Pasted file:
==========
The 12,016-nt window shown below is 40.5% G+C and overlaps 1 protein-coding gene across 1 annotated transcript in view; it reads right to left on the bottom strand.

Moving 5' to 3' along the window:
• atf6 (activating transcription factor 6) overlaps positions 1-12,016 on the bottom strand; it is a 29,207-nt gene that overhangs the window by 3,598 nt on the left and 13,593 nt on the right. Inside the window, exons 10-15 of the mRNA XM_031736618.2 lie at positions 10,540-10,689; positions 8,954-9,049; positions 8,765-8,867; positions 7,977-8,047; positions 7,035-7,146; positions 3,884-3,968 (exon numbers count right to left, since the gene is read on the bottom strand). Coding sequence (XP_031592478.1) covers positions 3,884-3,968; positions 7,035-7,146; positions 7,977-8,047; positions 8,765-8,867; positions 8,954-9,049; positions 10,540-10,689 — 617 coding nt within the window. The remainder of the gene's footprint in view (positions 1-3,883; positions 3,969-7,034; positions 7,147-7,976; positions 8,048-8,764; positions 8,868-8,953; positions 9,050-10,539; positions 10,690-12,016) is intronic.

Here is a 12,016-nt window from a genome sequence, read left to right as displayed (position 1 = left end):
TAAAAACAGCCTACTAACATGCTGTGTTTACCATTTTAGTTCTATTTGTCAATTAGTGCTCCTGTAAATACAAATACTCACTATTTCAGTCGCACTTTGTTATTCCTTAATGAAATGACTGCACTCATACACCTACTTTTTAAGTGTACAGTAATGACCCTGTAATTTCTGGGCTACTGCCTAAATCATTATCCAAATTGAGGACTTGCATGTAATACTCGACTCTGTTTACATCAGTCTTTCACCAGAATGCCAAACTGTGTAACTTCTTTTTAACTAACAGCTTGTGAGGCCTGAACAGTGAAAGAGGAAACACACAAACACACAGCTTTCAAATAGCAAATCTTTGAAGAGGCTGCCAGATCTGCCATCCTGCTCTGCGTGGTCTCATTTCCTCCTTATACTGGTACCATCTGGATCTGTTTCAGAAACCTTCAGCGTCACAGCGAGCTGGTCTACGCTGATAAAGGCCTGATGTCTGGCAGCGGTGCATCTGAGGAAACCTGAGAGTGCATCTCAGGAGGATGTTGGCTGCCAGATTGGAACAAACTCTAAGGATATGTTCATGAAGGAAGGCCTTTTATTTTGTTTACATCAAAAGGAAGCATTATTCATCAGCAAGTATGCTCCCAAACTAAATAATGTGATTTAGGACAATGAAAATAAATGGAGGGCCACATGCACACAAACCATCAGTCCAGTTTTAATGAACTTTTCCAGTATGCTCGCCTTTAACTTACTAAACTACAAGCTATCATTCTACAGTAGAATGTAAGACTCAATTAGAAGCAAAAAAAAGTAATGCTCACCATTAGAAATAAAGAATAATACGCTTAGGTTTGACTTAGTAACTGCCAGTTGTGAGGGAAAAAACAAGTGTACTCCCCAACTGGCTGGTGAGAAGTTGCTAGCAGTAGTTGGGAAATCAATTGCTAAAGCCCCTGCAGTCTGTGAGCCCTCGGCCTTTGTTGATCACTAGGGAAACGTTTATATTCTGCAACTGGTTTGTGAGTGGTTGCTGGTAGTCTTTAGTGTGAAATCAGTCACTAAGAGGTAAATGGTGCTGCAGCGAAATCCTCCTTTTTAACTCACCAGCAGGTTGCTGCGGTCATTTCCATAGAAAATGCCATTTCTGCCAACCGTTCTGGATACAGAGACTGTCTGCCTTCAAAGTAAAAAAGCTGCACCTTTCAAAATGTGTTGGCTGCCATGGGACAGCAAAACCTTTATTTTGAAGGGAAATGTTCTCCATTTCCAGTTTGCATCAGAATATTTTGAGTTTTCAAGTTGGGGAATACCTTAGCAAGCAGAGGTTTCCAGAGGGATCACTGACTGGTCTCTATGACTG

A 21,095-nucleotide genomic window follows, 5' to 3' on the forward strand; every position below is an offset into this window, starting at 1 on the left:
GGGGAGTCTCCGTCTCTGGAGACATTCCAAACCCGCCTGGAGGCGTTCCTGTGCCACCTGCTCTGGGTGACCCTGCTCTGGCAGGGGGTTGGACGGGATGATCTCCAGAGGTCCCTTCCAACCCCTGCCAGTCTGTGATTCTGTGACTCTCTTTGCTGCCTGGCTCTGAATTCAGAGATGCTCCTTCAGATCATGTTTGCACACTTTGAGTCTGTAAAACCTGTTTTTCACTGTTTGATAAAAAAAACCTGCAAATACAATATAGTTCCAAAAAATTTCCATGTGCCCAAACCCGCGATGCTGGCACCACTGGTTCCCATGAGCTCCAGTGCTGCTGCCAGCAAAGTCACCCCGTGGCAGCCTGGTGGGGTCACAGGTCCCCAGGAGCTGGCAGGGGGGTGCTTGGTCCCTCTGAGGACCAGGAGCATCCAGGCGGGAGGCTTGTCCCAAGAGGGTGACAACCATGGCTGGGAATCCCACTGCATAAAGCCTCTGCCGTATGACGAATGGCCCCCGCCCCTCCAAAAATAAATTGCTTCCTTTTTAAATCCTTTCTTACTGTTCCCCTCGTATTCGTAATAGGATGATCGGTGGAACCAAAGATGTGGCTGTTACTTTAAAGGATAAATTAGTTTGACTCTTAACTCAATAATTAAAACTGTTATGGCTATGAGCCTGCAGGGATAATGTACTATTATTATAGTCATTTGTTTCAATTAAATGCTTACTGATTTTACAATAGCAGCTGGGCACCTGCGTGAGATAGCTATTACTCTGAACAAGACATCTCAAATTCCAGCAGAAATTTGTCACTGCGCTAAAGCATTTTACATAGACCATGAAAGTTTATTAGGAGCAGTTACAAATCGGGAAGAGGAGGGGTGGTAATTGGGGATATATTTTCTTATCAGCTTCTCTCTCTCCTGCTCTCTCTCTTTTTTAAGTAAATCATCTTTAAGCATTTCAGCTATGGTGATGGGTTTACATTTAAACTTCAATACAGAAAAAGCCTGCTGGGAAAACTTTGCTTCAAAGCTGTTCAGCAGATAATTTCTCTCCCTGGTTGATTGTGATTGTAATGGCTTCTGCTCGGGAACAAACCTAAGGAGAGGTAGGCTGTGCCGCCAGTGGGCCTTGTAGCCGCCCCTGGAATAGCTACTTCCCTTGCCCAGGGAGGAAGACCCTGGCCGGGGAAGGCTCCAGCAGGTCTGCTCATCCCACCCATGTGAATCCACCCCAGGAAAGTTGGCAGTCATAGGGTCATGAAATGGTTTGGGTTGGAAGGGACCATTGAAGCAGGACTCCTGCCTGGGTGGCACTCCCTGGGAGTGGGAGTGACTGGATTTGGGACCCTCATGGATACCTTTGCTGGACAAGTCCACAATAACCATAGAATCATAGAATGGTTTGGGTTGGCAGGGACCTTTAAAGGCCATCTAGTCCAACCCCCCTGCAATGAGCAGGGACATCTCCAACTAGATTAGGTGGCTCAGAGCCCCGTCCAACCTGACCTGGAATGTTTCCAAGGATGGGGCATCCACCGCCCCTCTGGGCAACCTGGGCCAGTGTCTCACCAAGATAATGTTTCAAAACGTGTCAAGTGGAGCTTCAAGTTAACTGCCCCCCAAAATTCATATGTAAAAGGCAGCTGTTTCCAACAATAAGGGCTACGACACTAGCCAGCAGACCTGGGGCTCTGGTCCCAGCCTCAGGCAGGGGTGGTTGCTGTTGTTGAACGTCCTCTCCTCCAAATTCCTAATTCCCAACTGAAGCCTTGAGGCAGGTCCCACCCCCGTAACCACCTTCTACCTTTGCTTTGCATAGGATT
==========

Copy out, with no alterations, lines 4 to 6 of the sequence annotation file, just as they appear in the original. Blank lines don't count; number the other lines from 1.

Here is a 12,016-nt window from a genome sequence, read left to right as displayed (position 1 = left end):
TAAAAACAGCCTACTAACATGCTGTGTTTACCATTTTAGTTCTATTTGTCAATTAGTGCTCCTGTAAATACAAATACTCACTATTTCAGTCGCACTTTGTTATTCCTTAATGAAATGACTGCACTCATACACCTACTTTTTAAGTGTACAGTAATGACCCTGTAATTTCTGGGCTACTGCCTAAATCATTATCCAAATTGAGGACTTGCATGTAATACTCGACTCTGTTTACATCAGTCTTTCACCAGAATGCCAAACTGTGTAACTTCTTTTTAACTAACAGCTTGTGAGGCCTGAACAGTGAAAGAGGAAACACACAAACACACAGCTTTCAAATAGCAAATCTTTGAAGAGGCTGCCAGATCTGCCATCCTGCTCTGCGTGGTCTCATTTCCTCCTTATACTGGTACCATCTGGATCTGTTTCAGAAACCTTCAGCGTCACAGCGAGCTGGTCTACGCTGATAAAGGCCTGATGTCTGGCAGCGGTGCATCTGAGGAAACCTGAGAGTGCATCTCAGGAGGATGTTGGCTGCCAGATTGGAACAAACTCTAAGGATATGTTCATGAAGGAAGGCCTTTTATTTTGTTTACATCAAAAGGAAGCATTATTCATCAGCAAGTATGCTCCCAAACTAAATAATGTGATTTAGGACAATGAAAATAAATGGAGGGCCACATGCACACAAACCATCAGTCCAGTTTTAATGAACTTTTCCAGTATGCTCGCCTTTAACTTACTAAACTACAAGCTATCATTCTACAGTAGAATGTAAGACTCAATTAGAAGCAAAAAAAAGTAATGCTCACCATTAGAAATAAAGAATAATACGCTTAGGTTTGACTTAGTAACTGCCAGTTGTGAGGGAAAAAACAAGTGTACTCCCCAACTGGCTGGTGAGAAGTTGCTAGCAGTAGTTGGGAAATCAATTGCTAAAGCCCCTGCAGTCTGTGAGCCCTCGGCCTTTGTTGATCACTAGGGAAACGTTTATATTCTGCAACTGGTTTGTGAGTGGTTGCTGGTAGTCTTTAGTGTGAAATCAGTCACTAAGAGGTAAATGGTGCTGCAGCGAAATCCTCCTTTTTAACTCACCAGCAGGTTGCTGCGGTCATTTCCATAGAAAATGCCATTTCTGCCAACCGTTCTGGATACAGAGACTGTCTGCCTTCAAAGTAAAAAAGCTGCACCTTTCAAAATGTGTTGGCTGCCATGGGACAGCAAAACCTTTATTTTGAAGGGAAATGTTCTCCATTTCCAGTTTGCATCAGAATATTTTGAGTTTTCAAGTTGGGGAATACCTTAGCAAGCAGAGGTTTCCAGAGGGATCACTGACTGGTCTCTATGACTG

A 21,095-nucleotide genomic window follows, 5' to 3' on the forward strand; every position below is an offset into this window, starting at 1 on the left: